Whales and Dolphins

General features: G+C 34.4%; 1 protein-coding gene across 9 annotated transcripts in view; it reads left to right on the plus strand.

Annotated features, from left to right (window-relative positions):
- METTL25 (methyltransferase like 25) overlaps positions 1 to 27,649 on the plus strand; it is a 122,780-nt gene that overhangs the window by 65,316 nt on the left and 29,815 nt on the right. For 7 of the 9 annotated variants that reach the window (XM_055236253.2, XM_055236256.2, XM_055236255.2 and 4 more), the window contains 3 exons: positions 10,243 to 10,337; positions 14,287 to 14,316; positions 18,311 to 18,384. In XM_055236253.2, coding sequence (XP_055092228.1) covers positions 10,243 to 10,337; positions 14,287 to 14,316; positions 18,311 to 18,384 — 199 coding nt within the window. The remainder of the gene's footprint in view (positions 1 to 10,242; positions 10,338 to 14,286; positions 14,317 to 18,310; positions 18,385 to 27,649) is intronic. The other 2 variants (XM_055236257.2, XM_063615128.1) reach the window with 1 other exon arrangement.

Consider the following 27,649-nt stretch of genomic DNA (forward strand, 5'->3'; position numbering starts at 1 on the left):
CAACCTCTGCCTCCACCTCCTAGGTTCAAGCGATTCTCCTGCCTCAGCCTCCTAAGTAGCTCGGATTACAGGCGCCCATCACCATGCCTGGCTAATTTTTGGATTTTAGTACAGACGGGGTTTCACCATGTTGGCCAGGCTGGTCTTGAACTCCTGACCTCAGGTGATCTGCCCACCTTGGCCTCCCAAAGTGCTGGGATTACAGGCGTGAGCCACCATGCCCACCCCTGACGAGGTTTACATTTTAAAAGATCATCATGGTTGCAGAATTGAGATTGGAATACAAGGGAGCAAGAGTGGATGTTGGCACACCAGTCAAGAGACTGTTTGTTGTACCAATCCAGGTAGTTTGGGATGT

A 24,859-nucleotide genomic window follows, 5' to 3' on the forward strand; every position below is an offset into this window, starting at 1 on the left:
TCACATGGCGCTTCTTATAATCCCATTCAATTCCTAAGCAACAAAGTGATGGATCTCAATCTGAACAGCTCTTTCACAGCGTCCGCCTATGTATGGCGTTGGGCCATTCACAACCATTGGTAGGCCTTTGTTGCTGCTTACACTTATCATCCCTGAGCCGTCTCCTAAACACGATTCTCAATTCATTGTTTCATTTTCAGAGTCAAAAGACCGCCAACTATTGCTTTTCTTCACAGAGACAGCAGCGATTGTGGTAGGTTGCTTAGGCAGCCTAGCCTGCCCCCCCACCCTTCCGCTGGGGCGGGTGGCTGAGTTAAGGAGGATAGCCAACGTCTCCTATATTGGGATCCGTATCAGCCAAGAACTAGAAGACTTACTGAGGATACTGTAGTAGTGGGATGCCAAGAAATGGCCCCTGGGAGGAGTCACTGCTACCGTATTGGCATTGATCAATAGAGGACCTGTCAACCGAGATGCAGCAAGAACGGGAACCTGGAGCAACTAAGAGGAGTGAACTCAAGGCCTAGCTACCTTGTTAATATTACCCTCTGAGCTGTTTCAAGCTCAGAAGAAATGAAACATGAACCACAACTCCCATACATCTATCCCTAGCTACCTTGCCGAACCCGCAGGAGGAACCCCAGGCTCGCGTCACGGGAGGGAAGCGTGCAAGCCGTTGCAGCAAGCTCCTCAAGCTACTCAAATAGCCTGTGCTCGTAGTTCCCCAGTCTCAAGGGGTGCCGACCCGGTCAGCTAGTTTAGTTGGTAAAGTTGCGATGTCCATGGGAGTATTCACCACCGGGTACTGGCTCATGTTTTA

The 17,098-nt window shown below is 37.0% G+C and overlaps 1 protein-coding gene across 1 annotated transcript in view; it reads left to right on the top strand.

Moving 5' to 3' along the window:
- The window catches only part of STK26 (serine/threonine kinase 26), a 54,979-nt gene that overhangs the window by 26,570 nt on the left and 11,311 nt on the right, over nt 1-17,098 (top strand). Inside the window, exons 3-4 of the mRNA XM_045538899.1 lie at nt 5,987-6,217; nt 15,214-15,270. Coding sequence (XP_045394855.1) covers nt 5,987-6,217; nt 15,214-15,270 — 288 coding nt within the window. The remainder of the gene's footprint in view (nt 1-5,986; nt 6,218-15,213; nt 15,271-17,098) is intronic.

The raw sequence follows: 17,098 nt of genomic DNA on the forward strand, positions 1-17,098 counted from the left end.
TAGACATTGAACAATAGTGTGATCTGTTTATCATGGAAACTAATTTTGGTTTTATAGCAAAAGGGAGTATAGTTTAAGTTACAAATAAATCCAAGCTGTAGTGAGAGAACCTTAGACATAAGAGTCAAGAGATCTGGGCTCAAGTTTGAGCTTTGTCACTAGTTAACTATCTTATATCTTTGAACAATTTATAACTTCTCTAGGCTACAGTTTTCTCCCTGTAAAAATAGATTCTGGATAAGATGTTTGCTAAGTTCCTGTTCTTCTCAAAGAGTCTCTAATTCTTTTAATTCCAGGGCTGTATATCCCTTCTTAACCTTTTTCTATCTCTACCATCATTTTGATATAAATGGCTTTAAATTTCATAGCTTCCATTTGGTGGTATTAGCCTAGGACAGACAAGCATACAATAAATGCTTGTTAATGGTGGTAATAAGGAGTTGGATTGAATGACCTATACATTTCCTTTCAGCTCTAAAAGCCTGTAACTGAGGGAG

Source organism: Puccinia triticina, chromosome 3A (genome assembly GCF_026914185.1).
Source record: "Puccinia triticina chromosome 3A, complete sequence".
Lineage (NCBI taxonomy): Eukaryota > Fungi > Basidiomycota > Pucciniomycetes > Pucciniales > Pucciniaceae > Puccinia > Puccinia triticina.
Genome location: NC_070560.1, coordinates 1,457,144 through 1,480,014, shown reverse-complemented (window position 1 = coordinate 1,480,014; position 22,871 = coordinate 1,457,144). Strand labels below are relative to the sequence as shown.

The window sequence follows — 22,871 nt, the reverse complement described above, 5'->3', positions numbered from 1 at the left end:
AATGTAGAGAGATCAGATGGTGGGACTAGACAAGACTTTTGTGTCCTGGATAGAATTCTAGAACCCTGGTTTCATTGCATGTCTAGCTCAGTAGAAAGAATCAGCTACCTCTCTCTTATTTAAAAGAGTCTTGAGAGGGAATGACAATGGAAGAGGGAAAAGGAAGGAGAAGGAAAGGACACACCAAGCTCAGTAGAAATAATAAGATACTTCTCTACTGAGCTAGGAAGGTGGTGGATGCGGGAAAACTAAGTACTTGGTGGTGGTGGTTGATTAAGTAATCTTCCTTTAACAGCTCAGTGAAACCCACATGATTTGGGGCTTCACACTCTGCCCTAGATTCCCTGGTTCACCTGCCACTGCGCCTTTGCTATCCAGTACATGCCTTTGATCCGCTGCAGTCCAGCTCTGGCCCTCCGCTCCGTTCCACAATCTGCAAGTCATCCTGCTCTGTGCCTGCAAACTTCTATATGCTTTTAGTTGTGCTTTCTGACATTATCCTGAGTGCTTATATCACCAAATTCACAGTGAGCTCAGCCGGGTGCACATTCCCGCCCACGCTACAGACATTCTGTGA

I ended my last entry with a sunset with this one I will begin with a energetic 1073 meter high walk in Stirling Range on Bluff Knoll. In the tour book the walk is described as being long and strenuous however is suitable for most people of reasonable fitness. It is also went on to to say 20,000 people attempt the climb every year but only half make it to the top. We all felt up to the challenge an embarked on our walk. What the book failed to mention was that a good portion of the climb would involve stairs made from the mountain side itself. This would have been fine however the stairs were designed for 7 feet tall basketball players. Most often for Katrina and myself the height of the stair was past our knees. Many times on the climb we all had to remind ourselves to use our other leg when stepping up. Upon starting the ascent we were all bundled in our warm clothing after a few rounds with the stairs the clothes started coming off. The view throughout the walk was impressive and beautiful. One could see the coastline near Albany and the eastern peaks of Stirling.  The waterfall that was mentioned in the book gave us a giggle though when we saw it. Having grown up with the Niagara Falls one has a certain expectation. In this case I think someone turned off the water tap. This is not the first time in Steve’s and my travels we come across a write up or big sign about a waterfall and discover that our shower has more water flowing. I think the people of Mount Barker would be blown away with Niagara Falls. After two hours we made it to the summit and quickly put our clothes back on as it was unbelievably cold up there. Food always tastes terrific when eaten outdoors this time after our stair fitness walk our lunch seemed like a gourmet meal. The only thing that was missing was a nice hot cup of tea to keep us warm. Since we had none we quickly packed up as our fingertips were starting to go numb. Going down was just as strenuous as going up which meant it was not long before we once again started taking our clothes off. I am sure if anybody was watching us they would have thought Canadians are a strange bunch their either taking off layers of clothing or putting then on. We have come to realize it’s not so much we can tolerate the cold better we just know how to dress for it. Good thing unlike Australia Canada has extreme temperature changes which gives us no to time adapt hence we always dress in layers. Though Aussies are willing to tough out their colder weather nothing scares them more when you mention minus ten to twenty degrees. Then they start throwing more wood on the fire and look at you with great pity. But I digress, all in all our walk including our lunch break took about 5 hours. What we saw that day was worth every step we climbed. Mind you we all felt a few twinges in our leg muscles the next day. We were happy to spend the following day in Albany planning for the next leg of our northern of our trip. Which for us meant getting up at 5:45 in the morning in order to bring to Steve back to Perth. As he was flying out to Cairns for the Coral Reef conference.